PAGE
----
In the story, a young salesman taking an evening stroll in New York City is handed a card which bears the mysterious handwritten words "The Green Door." Guided by the spirit of adventure, he finds a green door to an apartment in a dimly-lit hallway. His knock is answered by a girl living in extreme poverty. Before the evening is over, he comes to believe it was fate that brought them together.
"The Green Door" was adapted as a silent short film in 1917. Although it is not among the most famous, the story is often cited as a favorite by fans of O. Henry's works.
Rudolph Steiner is a young piano salesman living and working in New York City. He has a romantic soul and the rare, true spirit of adventure. On most evenings, he goes out in search of the unexpected and the egregious. His adventures do not always end pleasantly, but even misadventures are welcome to him.
One evening, Rudolph walks by a dentist's advertisement on the sidewalk. There is a tall black man in a flamboyant costume of red embroidered coat, yellow trousers, and a military cap in front of the building handing out business cards. Rudolph would usually ignore such advertisers, but the man somehow manages to slip a card into his hand.
Rudolph glances at the card and turns it over in surprise. It is a blank card with only three words handwritten on one side; "The Green Door." Rudolph sees a man throw down a card and picks it up. The card has the dentist's name, address, and the usual list of services printed on it. Intrigued, Rudolph crosses the street, walks back a block, re-crosses to the original side, and rejoins the stream of pedestrians to try again. For the second time, he is handed a card with only "The Green Door" written on it. He examines other discarded cards on the pavement and finds only the dentist's advertisements. He walks by the man for the third time, but this time receives only a cold look of disdain from him.
Stung by the look, Rudolph decides to dive into the adventure. He surveys the five-story building housing the dentist's practice. Above the stores and the dentist's, the top floors appear to be apartments. Walking up the stairs to the upper-floor tenements, Rudolph comes to a hallway dimly lit by two gas lights, one far to the right and one near him to the left. On the left side, he sees a green door. He knocks, and the door is opened by a young girl, not yet twenty and looking very pale. She sways weakly, and Rudolph catches her as she faints. He lays her down on a couch and looks around the room. It is obvious that the girl is extremely poor.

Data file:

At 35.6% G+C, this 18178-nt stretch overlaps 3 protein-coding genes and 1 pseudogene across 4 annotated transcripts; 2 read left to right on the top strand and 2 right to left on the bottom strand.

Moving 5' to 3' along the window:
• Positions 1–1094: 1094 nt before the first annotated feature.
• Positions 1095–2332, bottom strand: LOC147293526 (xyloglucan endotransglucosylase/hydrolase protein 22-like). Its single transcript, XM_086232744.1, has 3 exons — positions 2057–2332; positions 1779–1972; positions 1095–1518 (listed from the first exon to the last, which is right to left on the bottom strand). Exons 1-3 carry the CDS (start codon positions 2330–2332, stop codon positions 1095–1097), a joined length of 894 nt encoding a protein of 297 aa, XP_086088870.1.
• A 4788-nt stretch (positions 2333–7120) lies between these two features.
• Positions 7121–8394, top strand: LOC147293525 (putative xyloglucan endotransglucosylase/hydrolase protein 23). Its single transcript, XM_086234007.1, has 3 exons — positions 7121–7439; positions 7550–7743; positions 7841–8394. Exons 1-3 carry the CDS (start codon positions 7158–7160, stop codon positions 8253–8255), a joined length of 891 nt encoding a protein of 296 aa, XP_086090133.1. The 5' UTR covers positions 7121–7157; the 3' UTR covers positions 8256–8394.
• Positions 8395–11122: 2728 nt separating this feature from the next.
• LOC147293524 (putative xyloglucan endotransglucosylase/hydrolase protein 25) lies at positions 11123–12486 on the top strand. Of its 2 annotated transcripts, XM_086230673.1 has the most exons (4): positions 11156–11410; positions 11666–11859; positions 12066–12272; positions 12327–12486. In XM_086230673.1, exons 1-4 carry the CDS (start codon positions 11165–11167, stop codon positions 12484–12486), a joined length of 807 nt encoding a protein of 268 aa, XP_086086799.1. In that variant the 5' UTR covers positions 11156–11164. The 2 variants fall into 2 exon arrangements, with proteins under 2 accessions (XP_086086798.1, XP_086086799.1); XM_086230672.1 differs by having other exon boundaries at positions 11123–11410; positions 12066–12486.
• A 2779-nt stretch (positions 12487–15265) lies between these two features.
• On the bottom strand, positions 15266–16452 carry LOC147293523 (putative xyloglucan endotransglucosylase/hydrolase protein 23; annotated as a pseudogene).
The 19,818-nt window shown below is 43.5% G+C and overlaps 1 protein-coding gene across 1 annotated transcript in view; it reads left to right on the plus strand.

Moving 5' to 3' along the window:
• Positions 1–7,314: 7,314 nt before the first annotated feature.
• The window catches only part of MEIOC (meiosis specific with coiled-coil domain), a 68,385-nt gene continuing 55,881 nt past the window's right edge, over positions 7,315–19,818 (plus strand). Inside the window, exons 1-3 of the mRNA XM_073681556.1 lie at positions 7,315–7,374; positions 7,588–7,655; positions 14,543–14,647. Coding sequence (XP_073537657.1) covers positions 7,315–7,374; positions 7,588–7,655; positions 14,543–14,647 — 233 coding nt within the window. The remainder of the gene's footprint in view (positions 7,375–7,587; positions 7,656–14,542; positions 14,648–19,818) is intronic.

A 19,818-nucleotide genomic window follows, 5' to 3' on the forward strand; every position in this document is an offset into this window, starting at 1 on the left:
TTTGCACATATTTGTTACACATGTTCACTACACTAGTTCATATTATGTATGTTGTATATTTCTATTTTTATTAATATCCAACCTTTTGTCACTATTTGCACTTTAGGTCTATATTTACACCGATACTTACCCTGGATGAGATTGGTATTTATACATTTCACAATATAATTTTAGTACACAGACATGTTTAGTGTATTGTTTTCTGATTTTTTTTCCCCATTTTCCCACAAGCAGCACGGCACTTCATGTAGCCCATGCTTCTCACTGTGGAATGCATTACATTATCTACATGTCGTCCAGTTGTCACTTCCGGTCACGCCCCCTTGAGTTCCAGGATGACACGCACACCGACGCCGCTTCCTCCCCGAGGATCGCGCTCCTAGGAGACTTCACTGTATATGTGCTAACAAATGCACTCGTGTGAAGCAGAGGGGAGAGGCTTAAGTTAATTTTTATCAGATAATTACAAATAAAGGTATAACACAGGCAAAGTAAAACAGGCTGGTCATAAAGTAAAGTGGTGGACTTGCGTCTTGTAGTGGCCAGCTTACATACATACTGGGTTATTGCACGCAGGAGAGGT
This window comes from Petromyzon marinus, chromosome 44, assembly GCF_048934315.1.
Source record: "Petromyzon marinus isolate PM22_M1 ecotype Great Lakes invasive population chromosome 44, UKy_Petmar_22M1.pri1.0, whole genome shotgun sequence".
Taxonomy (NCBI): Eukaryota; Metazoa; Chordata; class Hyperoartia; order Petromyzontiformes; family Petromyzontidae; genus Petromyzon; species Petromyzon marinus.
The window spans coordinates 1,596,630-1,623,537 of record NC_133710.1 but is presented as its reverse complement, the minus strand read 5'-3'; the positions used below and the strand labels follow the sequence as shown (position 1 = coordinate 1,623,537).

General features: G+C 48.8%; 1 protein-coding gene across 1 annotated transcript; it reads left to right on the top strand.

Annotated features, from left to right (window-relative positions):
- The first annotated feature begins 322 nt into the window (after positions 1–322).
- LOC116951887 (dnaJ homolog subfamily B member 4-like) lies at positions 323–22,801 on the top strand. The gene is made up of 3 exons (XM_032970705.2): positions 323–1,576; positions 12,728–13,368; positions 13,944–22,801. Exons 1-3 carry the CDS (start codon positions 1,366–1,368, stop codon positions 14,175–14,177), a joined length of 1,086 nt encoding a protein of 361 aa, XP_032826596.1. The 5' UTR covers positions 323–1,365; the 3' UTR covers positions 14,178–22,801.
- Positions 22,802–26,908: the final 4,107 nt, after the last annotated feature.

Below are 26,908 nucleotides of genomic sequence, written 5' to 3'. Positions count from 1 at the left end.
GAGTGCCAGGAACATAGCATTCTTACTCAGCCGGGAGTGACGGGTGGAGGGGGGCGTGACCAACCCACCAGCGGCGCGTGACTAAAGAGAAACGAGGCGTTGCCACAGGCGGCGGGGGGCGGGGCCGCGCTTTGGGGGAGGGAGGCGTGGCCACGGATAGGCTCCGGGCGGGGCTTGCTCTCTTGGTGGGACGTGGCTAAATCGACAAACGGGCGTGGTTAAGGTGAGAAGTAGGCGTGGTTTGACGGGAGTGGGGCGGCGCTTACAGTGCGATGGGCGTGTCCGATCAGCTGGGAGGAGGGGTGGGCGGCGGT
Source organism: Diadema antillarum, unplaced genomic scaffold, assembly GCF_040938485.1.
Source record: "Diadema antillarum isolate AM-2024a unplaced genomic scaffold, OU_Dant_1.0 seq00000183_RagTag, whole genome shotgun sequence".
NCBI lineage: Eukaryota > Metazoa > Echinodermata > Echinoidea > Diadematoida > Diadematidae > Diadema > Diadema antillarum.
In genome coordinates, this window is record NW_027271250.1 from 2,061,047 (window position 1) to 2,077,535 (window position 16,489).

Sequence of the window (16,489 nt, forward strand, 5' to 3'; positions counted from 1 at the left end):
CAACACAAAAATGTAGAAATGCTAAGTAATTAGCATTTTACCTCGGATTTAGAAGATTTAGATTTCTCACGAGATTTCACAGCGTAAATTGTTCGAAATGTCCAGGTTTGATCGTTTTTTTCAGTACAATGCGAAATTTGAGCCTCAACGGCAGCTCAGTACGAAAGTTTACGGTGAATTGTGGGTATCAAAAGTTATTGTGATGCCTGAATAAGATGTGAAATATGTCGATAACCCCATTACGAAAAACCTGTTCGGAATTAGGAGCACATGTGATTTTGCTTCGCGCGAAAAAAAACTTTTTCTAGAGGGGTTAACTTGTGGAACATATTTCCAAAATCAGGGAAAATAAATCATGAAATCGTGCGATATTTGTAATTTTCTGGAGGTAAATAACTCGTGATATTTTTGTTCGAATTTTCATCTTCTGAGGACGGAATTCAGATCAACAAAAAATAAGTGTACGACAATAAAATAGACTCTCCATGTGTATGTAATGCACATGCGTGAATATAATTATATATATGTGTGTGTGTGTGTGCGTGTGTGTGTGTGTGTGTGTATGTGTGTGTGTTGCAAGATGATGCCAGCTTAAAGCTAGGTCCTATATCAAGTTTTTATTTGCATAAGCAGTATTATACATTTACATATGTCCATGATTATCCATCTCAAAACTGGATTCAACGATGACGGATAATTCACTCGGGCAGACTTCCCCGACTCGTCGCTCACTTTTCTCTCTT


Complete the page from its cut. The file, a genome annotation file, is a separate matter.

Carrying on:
When she comes to and opens her eyes, Rudolph realizes right away that she is the one he has unknowingly been searching for in his adventures. He is shocked to find out that the girl has not eaten in three days. He dashes out and returns with as much food as he can carry. He helps her to a chair at the table and gives her milk, then some tea, then finally some food. At first, she simply eats like a starving animal. Then, as her strength returns, she begins to talk. Rudolph is very much affected by her story of low wages, lost time through illnesses, and lost positions.
Having eaten and feeling well, the girl suddenly becomes sleepy. Rudolph bids her goodnight but, in answer to her unspoken question, promises to come back the next day to check on her. Seeing him off, she asks how he came to knock at her door. Rudolph remembers the cards and, realizing they could have fallen into other hands, feels a pang of jealousy. He decides never to tell her that he knows about the strange means to which she was driven by desperation. Instead he tells her that he knocked on the wrong door.
After the door is closed, Rudolph goes along the hallway to explore the other end. He then goes up the stairs to the floor above. All the apartment doors are painted green. Going down to the sidewalk, he finds the tall man still handing out business cards. Rudolph asks the man why he gave him those cards, and the man points down the street at a theater. The sign above the door advertises a new play, The Green Door. The man explains that the theater agent gave him money to hand out some of their cards along with the dentist's.
Being a true follower of the twin spirits Romance and Adventure, Rudolph Steiner still believes it was the hand of Fate that helped him find the girl.